Recommendations for Prosthetic Valve Regurgitation

IBSurgery is recommended for operable patients with mechanical heart valves with intractable hemolysis or HF due to severe prosthetic or paraprosthetic regurgitation (250,251).2014 recommendation remains current.
IIaC-LDSurgery is reasonable for asymptomatic patients with severe bioprosthetic regurgitation if operative risk is acceptable (241).MODIFIED: LOE updated from C to C-LD. A specific indication for surgery is the presence of severe bioprosthetic regurgitation in a patient with acceptable operative risk. With the new recommendation for valve-in-valve therapy, indications for intervention need to account for patients who would benefit from surgery versus those who would benefit from transcatheter therapy, determined by type of valve, symptomatic status, and risk of reoperation.
See Online Data Supplement 23 (Updated From 2014 VHD Guideline)
Bioprosthetic valve degeneration can result in regurgitation due to leaflet calcification and noncoaptation or leaflet degeneration with a tear or perforation. Even in asymptomatic patients with severe bioprosthetic regurgitation, valve replacement is reasonable because of the risk of sudden clinical deterioration if further leaflet tearing occurs (241). The increased risk of a repeat operation must always be taken into consideration. The type of valve prosthesis and method of replacement selected for a patient undergoing reoperation depend on the same factors as those for patients undergoing a first valve replacement.
IIaBPercutaneous repair of paravalvular regurgitation is reasonable in patients with prosthetic heart valves and intractable hemolysis or NYHA class III/IV HF who are at high risk for surgery and have anatomic features suitable for catheter-based therapy when performed in centers with expertise in the procedure (252–254).2014 recommendation remains current.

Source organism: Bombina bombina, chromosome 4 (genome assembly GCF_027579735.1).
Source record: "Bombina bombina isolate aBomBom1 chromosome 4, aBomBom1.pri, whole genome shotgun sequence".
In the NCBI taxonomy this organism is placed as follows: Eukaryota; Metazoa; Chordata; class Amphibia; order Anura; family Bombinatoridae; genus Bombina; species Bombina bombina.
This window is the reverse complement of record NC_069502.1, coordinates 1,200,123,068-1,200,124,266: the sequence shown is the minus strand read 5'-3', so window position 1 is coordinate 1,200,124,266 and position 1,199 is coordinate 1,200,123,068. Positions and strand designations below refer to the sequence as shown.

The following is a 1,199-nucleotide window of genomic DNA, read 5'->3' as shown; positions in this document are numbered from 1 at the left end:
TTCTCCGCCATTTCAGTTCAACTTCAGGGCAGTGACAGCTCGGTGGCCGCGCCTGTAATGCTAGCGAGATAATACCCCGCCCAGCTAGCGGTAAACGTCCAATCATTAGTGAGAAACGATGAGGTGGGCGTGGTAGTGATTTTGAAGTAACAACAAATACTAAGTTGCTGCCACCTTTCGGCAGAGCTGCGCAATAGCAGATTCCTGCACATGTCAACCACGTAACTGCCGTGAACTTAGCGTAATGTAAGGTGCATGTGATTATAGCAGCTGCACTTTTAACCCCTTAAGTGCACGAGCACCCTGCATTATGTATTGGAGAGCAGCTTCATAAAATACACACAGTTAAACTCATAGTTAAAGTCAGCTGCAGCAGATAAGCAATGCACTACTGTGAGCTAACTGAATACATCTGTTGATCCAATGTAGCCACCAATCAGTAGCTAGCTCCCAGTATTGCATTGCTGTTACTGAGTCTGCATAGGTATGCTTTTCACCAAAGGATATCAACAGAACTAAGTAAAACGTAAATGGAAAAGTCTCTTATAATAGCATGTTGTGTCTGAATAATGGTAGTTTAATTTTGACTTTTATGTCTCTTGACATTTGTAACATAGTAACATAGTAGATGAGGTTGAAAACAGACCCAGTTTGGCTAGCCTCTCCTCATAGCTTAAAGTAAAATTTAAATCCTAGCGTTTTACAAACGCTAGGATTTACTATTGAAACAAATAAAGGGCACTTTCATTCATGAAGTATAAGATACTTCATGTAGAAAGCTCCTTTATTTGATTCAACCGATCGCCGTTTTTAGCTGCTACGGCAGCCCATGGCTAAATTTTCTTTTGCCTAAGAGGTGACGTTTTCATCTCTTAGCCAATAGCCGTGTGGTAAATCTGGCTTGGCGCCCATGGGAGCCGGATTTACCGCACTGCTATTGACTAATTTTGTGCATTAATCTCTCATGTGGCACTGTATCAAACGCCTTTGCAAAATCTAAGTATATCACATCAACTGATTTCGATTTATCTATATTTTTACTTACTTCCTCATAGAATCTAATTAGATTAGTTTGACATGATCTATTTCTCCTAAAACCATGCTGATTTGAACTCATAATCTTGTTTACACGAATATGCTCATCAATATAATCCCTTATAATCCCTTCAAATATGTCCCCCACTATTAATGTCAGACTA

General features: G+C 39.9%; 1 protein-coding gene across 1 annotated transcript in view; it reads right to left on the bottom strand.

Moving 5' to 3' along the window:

IIaB-NRFor severely symptomatic patients with bioprosthetic aortic valve regurgitation judged by the heart team to be at high or prohibitive risk for surgical therapy, in whom improvement in hemodynamics is anticipated, a transcatheter valve-in-valve procedure is reasonable (154,247,248).NEW: Registries and case series of patients have reported on the short-term outcomes and complication rates for patients with bioprosthetic aortic regurgitation who have undergone transcatheter valve-in-valve replacement.
See Online Data Supplement 9.
The VIVID (Valve-In-Valve International Data) Registry is the largest registry to date examining outcomes of the transcatheter valve-in-valve procedure in 459 patients, of whom 30% had severe prosthetic valve regurgitation and 30% had combined regurgitation and stenosis (154). Within 1 month after the valve-in-valve procedure, 7.6% of patients died, 1.7% had a major stroke, and 93% of survivors experienced good functional status (NYHA class I/II). The overall 1-year survival rate was 83.2% (154). In nonrandomized studies and a systematic review comparing outcomes and safety of the transcatheter valve-in-valve procedure with repeat surgical AVR, the valve-in-valve procedure was found to have similar hemodynamic outcomes, lower stroke risk, and reduced bleeding risk as compared with repeat surgery (248). No data are available yet on the durability and long-term outcomes after transcatheter valve-in-valve procedures. There are also unique clinical and anatomic challenges requiring experienced operators with an understanding of the structural and fluoroscopic characteristics of the failed bioprosthetic valve. The use of transcatheter valve-in-valve procedures to treat bioprosthetic valve regurgitation should be applied only to patients with larger-sized prostheses for whom hemodynamic improvement is anticipated. The transcatheter aortic valve-in-valve procedure is not currently approved to treat paraprosthetic valve regurgitation or failed/degenerated transcatheter heart valves, and it is contraindicated in patients with IE. Transcatheter valve-in-valve implantation has also been successfully performed for failed surgical bioprostheses in the mitral, pulmonic, and tricuspid positions.